Wurzelbacher’s suit alleged that all three officials were suspended, and when the dust settled, two had resigned and the third was fired.

He alleged First Amendment and privacy right violations, claiming his exchange with Obama motivated the searches.

The federal district court granted defendant officials judgment on the pleadings.

In the Sixth Circuit, Judge Richard Griffin noted:

In order to adequately plead a First Amendment retaliation claim, a plaintiff must allege:
(1) the plaintiff engaged in constitutionally protected conduct;
(2) an adverse action was taken against the plaintiff that would deter a person of ordinary firmness from continuing to engage in that conduct; and
(3) the adverse action was motivated at least in part by the plaintiff’s protected conduct.

Griffin, joined by Judges Julia Gibbons and Bernice Donald, agreed with the federal district court that Wurzelbacher came up short on pleading an “adverse action.”

He asserts that defendants, without his knowledge, performed several improper database searches under his name. However, the complaint contains no information regarding what, if any, information was discovered. Moreover, if any information was obtained, it was never publicly disclosed. …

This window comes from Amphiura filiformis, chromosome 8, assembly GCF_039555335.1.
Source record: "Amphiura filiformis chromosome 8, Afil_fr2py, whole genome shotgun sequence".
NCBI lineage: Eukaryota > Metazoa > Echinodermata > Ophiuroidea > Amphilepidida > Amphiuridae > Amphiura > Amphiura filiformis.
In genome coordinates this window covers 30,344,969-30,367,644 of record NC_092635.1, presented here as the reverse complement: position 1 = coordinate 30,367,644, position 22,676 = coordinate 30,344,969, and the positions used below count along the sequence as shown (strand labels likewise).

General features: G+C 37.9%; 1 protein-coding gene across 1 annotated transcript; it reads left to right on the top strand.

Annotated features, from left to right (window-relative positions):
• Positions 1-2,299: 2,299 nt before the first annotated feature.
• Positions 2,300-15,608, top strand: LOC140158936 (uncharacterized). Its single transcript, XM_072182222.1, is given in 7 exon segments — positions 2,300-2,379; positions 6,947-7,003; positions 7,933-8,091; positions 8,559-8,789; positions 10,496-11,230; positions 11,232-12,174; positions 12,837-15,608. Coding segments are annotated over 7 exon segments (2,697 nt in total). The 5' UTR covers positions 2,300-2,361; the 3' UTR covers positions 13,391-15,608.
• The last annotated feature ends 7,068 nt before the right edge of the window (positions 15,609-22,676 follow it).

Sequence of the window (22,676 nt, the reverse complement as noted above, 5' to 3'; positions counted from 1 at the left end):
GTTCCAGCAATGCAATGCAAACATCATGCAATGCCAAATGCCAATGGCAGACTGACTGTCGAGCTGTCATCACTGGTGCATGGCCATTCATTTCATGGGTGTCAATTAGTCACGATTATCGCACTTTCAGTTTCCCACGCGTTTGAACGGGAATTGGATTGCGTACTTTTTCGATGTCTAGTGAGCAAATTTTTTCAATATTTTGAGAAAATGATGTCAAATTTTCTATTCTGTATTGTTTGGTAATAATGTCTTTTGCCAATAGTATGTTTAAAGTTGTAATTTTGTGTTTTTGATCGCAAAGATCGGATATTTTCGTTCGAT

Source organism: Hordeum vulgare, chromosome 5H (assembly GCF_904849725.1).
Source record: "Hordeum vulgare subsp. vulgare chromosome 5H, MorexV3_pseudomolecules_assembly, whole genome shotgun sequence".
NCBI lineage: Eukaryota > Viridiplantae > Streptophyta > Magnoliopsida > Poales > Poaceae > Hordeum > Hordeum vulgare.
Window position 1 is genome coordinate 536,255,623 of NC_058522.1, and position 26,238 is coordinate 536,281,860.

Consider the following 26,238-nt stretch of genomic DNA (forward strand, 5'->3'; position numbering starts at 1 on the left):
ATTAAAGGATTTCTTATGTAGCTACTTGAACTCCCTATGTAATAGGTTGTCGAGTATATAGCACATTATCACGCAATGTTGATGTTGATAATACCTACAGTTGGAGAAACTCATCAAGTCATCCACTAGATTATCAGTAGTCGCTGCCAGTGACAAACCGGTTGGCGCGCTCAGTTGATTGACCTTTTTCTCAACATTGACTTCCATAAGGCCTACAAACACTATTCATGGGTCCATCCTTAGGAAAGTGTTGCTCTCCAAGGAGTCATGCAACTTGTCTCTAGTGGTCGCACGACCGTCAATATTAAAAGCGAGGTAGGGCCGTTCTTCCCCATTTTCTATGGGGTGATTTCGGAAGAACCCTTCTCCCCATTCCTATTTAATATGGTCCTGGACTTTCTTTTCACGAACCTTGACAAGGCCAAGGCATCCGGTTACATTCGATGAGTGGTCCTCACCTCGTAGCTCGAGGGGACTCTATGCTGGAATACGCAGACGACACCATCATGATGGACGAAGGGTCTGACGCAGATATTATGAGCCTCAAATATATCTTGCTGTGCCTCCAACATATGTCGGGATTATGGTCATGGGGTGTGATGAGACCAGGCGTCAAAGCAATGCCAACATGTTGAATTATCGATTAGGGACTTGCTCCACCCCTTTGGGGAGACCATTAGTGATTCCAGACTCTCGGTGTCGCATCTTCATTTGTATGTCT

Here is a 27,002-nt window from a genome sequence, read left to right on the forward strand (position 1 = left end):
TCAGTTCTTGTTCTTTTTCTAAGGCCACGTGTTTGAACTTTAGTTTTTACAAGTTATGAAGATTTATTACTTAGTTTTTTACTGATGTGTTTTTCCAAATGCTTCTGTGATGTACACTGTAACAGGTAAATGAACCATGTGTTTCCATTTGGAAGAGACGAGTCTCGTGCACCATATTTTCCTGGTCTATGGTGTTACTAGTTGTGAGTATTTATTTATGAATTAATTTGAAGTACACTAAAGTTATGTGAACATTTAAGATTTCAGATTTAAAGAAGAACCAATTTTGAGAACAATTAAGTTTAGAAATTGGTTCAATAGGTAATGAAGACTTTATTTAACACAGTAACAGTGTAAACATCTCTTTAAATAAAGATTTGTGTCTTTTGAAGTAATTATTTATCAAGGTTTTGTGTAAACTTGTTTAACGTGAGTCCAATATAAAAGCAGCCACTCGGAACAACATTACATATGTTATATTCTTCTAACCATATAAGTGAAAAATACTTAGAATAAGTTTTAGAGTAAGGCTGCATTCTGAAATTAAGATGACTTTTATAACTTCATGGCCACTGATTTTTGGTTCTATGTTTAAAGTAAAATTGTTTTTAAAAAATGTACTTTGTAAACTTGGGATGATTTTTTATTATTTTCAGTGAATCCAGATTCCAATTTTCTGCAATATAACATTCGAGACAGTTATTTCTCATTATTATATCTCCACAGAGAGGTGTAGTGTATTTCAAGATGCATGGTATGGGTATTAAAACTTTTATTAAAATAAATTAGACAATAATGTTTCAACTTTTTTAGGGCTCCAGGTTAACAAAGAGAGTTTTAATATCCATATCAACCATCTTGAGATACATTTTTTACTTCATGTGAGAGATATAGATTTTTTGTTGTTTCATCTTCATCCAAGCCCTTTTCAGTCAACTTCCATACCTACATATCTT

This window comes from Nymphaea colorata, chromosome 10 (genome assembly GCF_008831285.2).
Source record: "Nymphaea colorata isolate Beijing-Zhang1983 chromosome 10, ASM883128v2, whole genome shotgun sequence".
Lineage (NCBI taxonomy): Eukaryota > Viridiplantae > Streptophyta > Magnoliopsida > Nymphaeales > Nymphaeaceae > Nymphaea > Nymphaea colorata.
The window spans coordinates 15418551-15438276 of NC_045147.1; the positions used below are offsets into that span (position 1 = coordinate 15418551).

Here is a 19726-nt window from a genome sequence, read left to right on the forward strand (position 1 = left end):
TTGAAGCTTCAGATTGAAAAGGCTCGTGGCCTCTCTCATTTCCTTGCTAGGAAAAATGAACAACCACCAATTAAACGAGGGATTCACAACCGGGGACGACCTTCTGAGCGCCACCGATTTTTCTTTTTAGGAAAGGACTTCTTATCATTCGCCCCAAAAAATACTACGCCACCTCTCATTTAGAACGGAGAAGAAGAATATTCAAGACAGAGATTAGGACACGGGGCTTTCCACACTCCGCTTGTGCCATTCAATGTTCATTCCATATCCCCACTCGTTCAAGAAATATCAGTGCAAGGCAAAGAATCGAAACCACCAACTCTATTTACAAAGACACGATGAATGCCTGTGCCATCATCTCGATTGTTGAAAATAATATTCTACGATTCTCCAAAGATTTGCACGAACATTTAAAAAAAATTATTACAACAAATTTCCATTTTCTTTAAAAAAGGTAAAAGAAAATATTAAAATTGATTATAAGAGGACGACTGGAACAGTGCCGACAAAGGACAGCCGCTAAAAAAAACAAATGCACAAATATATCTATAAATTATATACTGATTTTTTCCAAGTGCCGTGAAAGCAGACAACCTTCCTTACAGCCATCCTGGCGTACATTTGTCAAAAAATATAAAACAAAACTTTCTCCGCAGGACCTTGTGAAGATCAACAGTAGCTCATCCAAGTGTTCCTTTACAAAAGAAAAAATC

Wurzelbacher did not suffer a threat to his economic livelihood … was not defamed … did not endure a search or seizure of property … and did not experience the public disclosure of intimate or embarrassing information … .

In addition, Wurzelbacher was not threatened with a continuing governmental investigation, and he does not allege that defendants’ actions in fact caused a “chill” of his First Amendment rights.

As to that last point, it’s tough to imagine how he could have possibly done so.

The appeals panel also ruled that informational privacy rights are violated when released information may lead to bodily harm or concerns matters of a sexual, personal or humiliating nature.

Wurzelbacher pleaded none of this.

No harm, no foul.

The case is Wurzelbacher v. Jones-Kelley, et al.

Supreme Court takes up health care challenge

By Kimberly Atkins, Esq.

WASHINGTON – The U.S. Supreme Court began its historic three-day examination of the challenge to the federal health care law by taking up an issue that could stop the case in its tracks: whether the Anti-Injunction Act bars courts from considering challenges to the law before it is fully implemented in 2015.